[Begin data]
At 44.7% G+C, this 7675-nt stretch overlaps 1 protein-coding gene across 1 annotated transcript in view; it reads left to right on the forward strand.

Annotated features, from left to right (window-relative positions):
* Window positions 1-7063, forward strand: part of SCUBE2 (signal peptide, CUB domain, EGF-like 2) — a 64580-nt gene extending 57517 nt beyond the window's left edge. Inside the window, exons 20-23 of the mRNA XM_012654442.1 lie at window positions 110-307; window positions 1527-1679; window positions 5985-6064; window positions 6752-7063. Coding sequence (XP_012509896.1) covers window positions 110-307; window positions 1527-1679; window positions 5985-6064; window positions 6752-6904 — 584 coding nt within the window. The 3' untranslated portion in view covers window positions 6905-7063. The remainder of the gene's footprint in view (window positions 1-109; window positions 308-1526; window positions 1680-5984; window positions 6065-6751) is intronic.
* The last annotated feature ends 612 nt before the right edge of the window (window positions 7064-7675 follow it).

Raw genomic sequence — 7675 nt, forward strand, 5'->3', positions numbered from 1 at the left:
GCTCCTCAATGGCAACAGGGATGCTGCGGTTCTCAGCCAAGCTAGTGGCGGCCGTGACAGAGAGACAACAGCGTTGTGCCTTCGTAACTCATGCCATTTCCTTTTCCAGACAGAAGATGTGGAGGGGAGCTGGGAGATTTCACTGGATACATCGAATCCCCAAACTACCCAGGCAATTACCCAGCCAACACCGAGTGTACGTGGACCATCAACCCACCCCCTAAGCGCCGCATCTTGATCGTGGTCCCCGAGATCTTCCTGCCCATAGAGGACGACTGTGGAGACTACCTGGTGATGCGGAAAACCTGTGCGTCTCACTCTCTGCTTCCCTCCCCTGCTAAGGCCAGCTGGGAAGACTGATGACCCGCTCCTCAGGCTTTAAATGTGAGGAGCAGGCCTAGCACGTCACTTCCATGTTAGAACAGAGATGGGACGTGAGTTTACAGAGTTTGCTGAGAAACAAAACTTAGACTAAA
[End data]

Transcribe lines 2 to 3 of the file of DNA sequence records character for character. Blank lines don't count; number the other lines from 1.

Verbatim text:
Annotated features, from left to right (window-relative positions):
* Window positions 1-7063, forward strand: part of SCUBE2 (signal peptide, CUB domain, EGF-like 2) — a 64580-nt gene extending 57517 nt beyond the window's left edge. Inside the window, exons 20-23 of the mRNA XM_012654442.1 lie at window positions 110-307; window positions 1527-1679; window positions 5985-6064; window positions 6752-7063. Coding sequence (XP_012509896.1) covers window positions 110-307; window positions 1527-1679; window positions 5985-6064; window positions 6752-6904 — 584 coding nt within the window. The 3' untranslated portion in view covers window positions 6905-7063. The remainder of the gene's footprint in view (window positions 1-109; window positions 308-1526; window positions 1680-5984; window positions 6065-6751) is intronic.